10. La Donna Kelly

    Hi Everyone, I understand all your dilemma’s. I am 52 and with my health problems, I am cast out as well. At age 2, I was diagnosed with kidney dysfunction stage 4, now bounce back n forth between stages 3 & 2. Since 2009 I have 2 hernia surgeries: Double and Triple, and 3 different kinds of cancer removed: no chemo or radiation praise the Lord!

    Started working for Pikes Peak Respite Services to give back to the community and help others in need.

    If you know how to handle special little children, teens, and adults, you know how to work with them, care for them, and clean their homes. If you enjoy working with others and spending time with younger people. Then it is a fun and scary job. Hard at times…but rewarding.

    Some pay privately and others pay with insurance. Pikes Peak Respite Services is paid through Medicare.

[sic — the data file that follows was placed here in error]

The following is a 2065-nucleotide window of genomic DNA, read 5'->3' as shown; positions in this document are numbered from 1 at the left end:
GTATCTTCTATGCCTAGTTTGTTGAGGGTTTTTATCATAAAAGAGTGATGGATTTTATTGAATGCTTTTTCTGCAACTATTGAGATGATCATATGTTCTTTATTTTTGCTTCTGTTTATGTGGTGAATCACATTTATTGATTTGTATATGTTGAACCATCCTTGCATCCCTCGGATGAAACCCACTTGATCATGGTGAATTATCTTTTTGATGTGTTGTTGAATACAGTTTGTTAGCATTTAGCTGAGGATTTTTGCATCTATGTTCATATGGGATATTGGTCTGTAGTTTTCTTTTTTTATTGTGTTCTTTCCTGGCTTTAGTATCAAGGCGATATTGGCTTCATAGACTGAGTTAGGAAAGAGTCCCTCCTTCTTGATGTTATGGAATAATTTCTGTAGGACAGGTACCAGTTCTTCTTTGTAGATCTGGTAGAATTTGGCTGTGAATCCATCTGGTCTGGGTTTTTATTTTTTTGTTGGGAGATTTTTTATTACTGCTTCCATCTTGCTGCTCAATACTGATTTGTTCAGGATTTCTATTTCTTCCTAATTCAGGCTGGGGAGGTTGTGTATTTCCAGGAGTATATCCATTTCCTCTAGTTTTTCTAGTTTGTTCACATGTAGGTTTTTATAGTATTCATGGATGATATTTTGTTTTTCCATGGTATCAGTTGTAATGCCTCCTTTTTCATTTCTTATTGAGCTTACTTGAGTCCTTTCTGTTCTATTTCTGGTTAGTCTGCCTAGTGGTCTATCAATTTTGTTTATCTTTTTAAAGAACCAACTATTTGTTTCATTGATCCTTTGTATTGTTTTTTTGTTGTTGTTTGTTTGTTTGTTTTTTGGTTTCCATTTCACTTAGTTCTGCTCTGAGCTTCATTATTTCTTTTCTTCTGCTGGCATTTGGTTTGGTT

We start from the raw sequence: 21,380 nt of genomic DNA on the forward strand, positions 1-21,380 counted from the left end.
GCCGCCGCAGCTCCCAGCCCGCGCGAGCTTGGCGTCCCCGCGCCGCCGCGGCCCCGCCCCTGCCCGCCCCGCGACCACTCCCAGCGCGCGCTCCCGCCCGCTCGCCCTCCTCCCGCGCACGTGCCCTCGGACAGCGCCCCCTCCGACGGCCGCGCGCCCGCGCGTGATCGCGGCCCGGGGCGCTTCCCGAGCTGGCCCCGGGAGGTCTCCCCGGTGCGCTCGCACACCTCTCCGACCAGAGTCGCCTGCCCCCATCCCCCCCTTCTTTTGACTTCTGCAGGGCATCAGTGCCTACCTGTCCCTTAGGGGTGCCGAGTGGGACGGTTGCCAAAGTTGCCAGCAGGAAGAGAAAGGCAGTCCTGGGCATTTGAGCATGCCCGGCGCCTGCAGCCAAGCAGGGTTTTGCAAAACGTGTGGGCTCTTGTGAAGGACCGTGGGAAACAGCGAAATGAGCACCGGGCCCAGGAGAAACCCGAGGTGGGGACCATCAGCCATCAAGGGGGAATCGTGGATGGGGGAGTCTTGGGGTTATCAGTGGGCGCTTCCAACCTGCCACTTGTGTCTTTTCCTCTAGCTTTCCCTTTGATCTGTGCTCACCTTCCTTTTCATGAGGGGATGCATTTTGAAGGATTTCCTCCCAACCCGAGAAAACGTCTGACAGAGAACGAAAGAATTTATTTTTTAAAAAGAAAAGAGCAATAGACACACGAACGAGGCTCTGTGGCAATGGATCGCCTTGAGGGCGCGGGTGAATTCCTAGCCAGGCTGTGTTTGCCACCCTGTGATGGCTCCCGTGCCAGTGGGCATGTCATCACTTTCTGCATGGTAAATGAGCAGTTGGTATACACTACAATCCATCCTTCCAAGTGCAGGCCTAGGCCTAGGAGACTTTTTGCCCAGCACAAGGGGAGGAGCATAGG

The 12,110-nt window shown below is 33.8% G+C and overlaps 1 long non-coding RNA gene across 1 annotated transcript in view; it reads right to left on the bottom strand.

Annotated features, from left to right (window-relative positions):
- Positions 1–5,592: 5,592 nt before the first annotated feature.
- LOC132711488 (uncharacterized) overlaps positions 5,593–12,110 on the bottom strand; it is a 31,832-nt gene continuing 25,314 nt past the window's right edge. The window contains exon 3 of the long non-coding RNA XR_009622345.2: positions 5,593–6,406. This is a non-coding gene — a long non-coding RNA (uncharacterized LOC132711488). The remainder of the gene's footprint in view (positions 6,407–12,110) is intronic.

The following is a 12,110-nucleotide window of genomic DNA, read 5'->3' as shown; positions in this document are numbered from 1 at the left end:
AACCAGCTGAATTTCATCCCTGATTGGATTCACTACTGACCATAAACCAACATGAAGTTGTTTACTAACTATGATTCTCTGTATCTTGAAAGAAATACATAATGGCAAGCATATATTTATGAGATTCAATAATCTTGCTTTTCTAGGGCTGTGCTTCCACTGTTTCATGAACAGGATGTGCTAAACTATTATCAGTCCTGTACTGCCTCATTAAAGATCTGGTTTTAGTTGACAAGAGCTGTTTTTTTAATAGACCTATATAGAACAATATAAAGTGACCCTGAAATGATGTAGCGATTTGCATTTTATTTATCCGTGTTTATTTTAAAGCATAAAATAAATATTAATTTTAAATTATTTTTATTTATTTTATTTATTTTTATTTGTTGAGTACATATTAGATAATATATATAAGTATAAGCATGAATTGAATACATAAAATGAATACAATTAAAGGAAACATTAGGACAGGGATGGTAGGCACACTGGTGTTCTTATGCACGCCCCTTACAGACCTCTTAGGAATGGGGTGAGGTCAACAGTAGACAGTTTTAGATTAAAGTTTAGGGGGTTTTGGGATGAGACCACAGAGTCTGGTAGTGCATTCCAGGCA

You get to help parents have a little time to themselves and spend time getting to know a child, a teen, or a young adult and learn how they live and help them grow with your knowledge and their capabilities.

    These children/teens/young adults have:
    Down Syndrome
    Feeding Tubes
    A Form of Parallelization

    All they want is someone who will give them a lot of TLC and teach them day to day living expectations. Like going to school and listening to the teacher, do your homework, how to pick up their toys.

    Someone to listen to their stories or someone to read them a story.

    Someone who is trained to care for their medical needs.

    Someone who is not their parent and can help them and will not scream at them, but love them and make them feel safe, special, and loved, but help them and guide them. What young person has that knowledge or patience, unless they were blessed from the start.